Consider the Neats' Tongues
|Instead of going to the MLA this year, I appear to have gone directly to the Renaissance – culinarily, at least. I’m in a place (and time) where the eating is right out of Eastcheap. Yes, I’m talking about “puddings,” and about strange meats, and then more strange meats, and more puddings, and generally the richest, heaviest, sauciest food you could possibly imagine. All of which is currently weighing on me in various ways, and has led me to spend some time – with my currently fast ticket for the infotainment superhighway – contemplating Renaissance eating, and specifically the menu offered us by the Mario Batali of the seventeenth century, Charles I’s former chef, Joseph Cooper.|
Perhaps we can all while away a few moments while our conference bloggers blog the conferences, by considering a few items culled from Mr. Cooper’s cookbook, handily titled:
The art of cookery refin'd and augmented containing an abstract of some rare and rich unpublished receipts of cookery collected from the practise of that incomparable master of these arts, Mr. Jos. Cooper, chiefe cook to the late king ; with severall other practises by the author ; with an addition of preserves, conserves, &c., offering an infallible delight to all judicious readers (London, 1654)
Indeed. An “infallible delight” randomly chosen by this judicious reader proposes something called “Olave pie,” regarding which Mr. Cooper suggests that we:
Slice the flesh of a leg of Veal into thin slices the breadth of foure fingers, and hack them with the back of a cleaver; then take sixe ounces of Beefe-suet minced small, then take Thyme, Sweet-marjerome, Winter-savory and Capers: mince them small and season it with Mace, Cloves, Nutmeg, Cynamon, Pepper and Salt; then take a quart of great Oysters, drein them from the liquor and roul them in the ingredients, and take the slices of Veal and roule them up with the ingredients in them, with two Oysters in either of the Olaves; then lay them into the Pie with good store of Butter over and under; but before you butter the top, lay in·five or six hard yolks of Eggs, some bits of Bacon and Sausage made up into balls, with sliced Lemmon: the rest of the Oysters and Ingredients on the top of the Pie; then lid it and let it bake; and when the Pie is halfe baked, put in a quarter of a pinte of Claret wine and let it bake; then make a Lear or Sauce for it with Claret wine· one Onion or two, the liquor of Oysters, 2 Anchoves, letting it boyl a little: take out the Onions, and beat it up with the juice of a Lemmon and Butter; when it is baked put in this Leare; shake it well together and serve it up hot to the Table.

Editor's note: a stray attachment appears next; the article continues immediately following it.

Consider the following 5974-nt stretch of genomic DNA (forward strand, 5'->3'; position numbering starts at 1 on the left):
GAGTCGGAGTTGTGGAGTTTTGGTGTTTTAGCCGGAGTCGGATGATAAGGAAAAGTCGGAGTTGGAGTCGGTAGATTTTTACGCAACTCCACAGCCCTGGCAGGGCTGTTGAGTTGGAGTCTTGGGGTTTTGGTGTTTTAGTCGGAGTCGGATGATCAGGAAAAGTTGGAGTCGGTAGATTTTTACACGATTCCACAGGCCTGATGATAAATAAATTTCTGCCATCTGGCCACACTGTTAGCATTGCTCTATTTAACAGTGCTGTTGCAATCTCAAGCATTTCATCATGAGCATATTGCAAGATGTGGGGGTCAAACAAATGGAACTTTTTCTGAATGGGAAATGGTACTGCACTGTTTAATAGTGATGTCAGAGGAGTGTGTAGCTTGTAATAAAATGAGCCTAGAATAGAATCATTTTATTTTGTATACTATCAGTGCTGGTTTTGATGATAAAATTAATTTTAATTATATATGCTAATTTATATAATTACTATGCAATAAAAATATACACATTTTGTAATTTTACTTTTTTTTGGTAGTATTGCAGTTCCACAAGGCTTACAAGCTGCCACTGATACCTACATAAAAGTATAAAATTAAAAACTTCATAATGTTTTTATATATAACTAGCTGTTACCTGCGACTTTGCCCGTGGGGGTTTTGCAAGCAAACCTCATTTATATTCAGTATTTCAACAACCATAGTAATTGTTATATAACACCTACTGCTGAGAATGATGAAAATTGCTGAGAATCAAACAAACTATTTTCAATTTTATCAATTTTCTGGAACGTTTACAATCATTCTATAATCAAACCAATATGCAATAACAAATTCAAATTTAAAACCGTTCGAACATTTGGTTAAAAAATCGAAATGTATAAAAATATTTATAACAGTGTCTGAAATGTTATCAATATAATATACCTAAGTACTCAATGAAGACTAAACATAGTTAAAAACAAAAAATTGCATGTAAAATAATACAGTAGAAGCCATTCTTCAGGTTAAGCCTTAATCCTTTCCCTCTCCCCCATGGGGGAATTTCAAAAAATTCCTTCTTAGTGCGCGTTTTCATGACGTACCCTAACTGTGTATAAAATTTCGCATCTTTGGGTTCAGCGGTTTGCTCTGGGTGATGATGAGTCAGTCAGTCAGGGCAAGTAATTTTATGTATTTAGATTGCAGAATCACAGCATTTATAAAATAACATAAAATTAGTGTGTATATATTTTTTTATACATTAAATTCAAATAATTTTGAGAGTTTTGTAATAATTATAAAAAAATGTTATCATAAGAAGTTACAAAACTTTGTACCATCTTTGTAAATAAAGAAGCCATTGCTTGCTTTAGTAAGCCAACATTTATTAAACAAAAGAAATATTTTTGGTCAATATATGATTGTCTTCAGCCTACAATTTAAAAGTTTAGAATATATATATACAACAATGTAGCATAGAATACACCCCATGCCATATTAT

I find that amazing -- amazing enough, in fact, to quote to you in its entirety. Veal, beef-suet, oysters, bacon, sausage, and anchovies: six great tastes that ... taste great together?
Another page, telling us “How to make an Oxe Palate pie,” begins:
Boyle the Palates tender, and blanch them as you doe Neates tongues,
-- naturally – and then continues:
lay them in their owne liquor without Salt; then take them out and cut them in pieces, and put to them Sweet breads of Veale or Lamb, squab Pigeons full of Marrow, Lambs stones, Cocks combs and stones, Pine-kernels, Chesnuts, Oysters and some small Capers, with a good quantity of Marrow, with balls of farced meat minced very small ...
Nicely done, Mr. Cooper. Who doesn't like balls of farced meat minced very small? Not to mention the delightful combination of ox palates, sweetbreads, squab, and -- "stones"? Dare I ask...? Oh -- and of course some oysters and some marrow. Just to thicken it up a little, give it some heft.
But Mr. Cooper isn't going to leave it at that: oh no. After a little seasoning, we find ourselves baking the pie in butter and making a sauce for it,
with halfe a pinte of Gravie of Mutton, or more, the yolks of four raw Eggs, some White wine, one or two Anchoves, a little Grape, Verjuice, or juice of Lemmon.
For a moment, I was terrified he was going to leave out the anchovies.
Mr. Cooper’s pancakes aren’t much lighter: that recipe begins, “Take twenty Eggs.” And it culminates with this fine observation:
If you are loose in the body you may make a Pancake of nothing but Eggs and Cynamon, and Salt beat well together; you may put in some Anniseeds (if you please) it will expel wind, and take away the raw taste of the Egs, or strow Carraway-comfits on it, being baked.
Could anyone could eat this stuff and not feel a little “loose in the body”?